Ogden, T.H. (2014) “Fear of Breakdown and the Unlived Life”, IJP, 95:205-223

December 15, 2023 — Part vs Whole Object-Relating

[26 pages]

Donald Winnicott’s paper “The Use of an Object” deserves to be read many times over. In it, he introduces his distinction between object relating and object usage. He walks the reader through the transition from object relating to object usage (the capacity of which is determined by an adequate facilitating environment). The transition requires the placing of the object outside of the subject’s omnipotent control. Failure to make this transition can explain many areas of difficulty in this population (separation-individuation, narcissistic rage, capacities to empathize / love, stability of interpersonal relationships, acceptance of external reality).

Ogden, in his paper “Destruction Reconceived: On Winnicott’s ‘The Use of an Object and Relating through Identifications’” generously helps us make sense of Winnicott’s foundational paper.

Winnicott, D.W. (1969) The Use of an Object. IJP, 50:711-716.

Ogden, T.H. (2016). Destruction Reconceived: On Winnicott’s “The Use of an Object and Relating through Identifications”. International Journal of Psychoanalysis, 97(5):1243-1262

January 5, 2024 — Neurotic vs Perverse Syntax and the Relationship to Reality

[28 pages]

In these chapters, Lee Grossman differentiates the syntax of neurotic individuals and those he categorizes as perverse (within which he would include borderline and narcissistic individuals). He distinguishes between the two groups based on their relationship to reality and the use of repression in the case of neurotics and disavowal in the case of those categorized as perverse.

One can connect Grossman’s thinking with Winnicott’s Object Usage paper in terms of the impact of a not-good enough object (inadequate facilitating environment) resulting in an inability to mourn one’s omnipotence, disavow reality rather than mourn fantasy wishes (repression), and control rather one’s object rather than related in a mutual – reciprocal way that recognizes the other’s subjectivity.

Grossman, L. (2023) Ch1, “Neurosis as a Way of Thinking” in The Psychoanalytic Encounter and the Misuse of Theory, pp11-18.

Grossman, L. (2023) Ch4: “Perverse Syntax and the Perverse Attitude Toward Reality” in The Psychoanalytic Encounter and the Misuse of Theory, pp32-42

Grossman, L. (2023) Ch 5: “Reality Testing in Perverse Organization” in The Psychoanalytic Encounter and the Misuse of Theory, pp43-51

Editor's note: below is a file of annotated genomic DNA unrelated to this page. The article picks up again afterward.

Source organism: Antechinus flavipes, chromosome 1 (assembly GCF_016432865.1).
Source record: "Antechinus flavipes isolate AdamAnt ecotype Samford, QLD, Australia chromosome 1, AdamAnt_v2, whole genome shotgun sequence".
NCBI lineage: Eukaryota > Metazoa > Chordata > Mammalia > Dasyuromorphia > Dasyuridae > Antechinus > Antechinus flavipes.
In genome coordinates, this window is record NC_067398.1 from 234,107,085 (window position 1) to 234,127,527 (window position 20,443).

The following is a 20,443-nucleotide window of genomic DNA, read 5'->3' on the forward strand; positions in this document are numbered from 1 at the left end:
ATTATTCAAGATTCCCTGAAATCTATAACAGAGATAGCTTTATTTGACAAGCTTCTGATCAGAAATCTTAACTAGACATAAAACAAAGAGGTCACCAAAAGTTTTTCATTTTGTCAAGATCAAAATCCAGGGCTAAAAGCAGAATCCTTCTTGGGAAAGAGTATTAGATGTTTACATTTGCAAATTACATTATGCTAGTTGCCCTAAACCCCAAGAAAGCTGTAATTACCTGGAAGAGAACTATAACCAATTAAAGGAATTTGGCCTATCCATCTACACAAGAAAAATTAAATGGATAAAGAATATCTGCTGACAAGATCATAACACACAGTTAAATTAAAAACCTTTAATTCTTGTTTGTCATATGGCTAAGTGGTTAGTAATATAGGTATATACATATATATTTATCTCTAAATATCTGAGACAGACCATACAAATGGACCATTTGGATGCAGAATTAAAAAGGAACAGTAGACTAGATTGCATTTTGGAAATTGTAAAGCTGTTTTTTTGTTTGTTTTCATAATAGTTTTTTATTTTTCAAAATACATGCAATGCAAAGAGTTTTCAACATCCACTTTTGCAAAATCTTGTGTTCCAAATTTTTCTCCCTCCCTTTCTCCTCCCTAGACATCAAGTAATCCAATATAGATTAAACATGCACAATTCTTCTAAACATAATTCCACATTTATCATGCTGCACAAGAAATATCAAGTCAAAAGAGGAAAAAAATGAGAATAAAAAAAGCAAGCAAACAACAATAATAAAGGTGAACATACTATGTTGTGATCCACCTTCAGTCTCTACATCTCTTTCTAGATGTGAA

January 12, 2024 — Trauma

[37 pages]

*The mid-term class evaluation will be conducted during this session. Please use these questions to facilitate your discussion: Midterm Evaluation Questions


Joyce McDougall provides us with ample clinical material to show the impact of traumatic experiences that occur in the preverbal period of development. She highlights how these early experiences present via route of the non-verbal expressions affecting that analyst’s countertransference. She calls these primitive communications. Her paper speaks of the analytic process as helping to transform action-communications / action-symptoms into that which can be verbally represented in language, allowing containment of the experience.

McDougall, J. (1978) “Primitive Communication and the Use of Countertransference-Reflections on Early Psychic Trauma and its Transference Effects”, Contemp. Psychoanal., 14:173-209

January 19, 2024 — Trauma

[49 pages]

In this article, Davies and Frawley update the definition of dissociation in accordance with contemporary research on traumatic states and demonstrate the manifestations and impact of dissociative phenomena in the psychoanalytic treatment of adult survivors of childhood sexual abuse. Please bring any clinical material that the reading of this article brings to mind.

Lawrence Brown, in Julies Museum links trauma’s destruction of one’s internal thinking-containing capacity with the concretization of thought. His clinical example highlights the importance in these cases of the analyst’s imaginative capacity being crucial for helping their patients begin to think and dream, and to free themselves from the mental captivity of concrete thought. How do you share your imaginative capacity with your patients?

Davies, J.M. Frawley, M.G. (1992). Dissociative Processes and Transference-Countertransference Paradigms in the Psychoanalytically Oriented Treatment of Adult Survivors of Childhood Sexual Abuse. Psychoanal. Dial., 2(1):5-36.

Brown, L. (2006) “Julie’s Museum: The evolution of thinking, dreaming and historicization in the treatment of traumatized patients” IJP, 87:1569-1585

January 26, 2024 — Reflective Collapse, Disintegration, Emptiness and Suicide

[27 pages]

John Maltsberger, in The Decent Into Suicide, discusses the factors leading to suicidal collapse (affective flooding, desperate maneuvers to counter the emerging mental emergency, loss of control as the self begins to disintegrate, and grandiose mental scheming for mental survival) and connects these with the difficulties in the realm of affect regulation, ego helplessness, narcissistic surrender, breakdown of the representational world, and loss of reality testing.

In The Subjective Experience of Emptiness, Otto Kernberg writes about the chronic emptiness analysts often encounter when working with patients suffering from character pathology. He provides readers with important distinctions between depressive, narcissistic, and schizoid emptiness as experienced in the patients’ emotional worlds and in the countertransference.

Maltsberger, J.T. (2004) The descent into suicide. International Journal of Psychoanalysis 85:653-667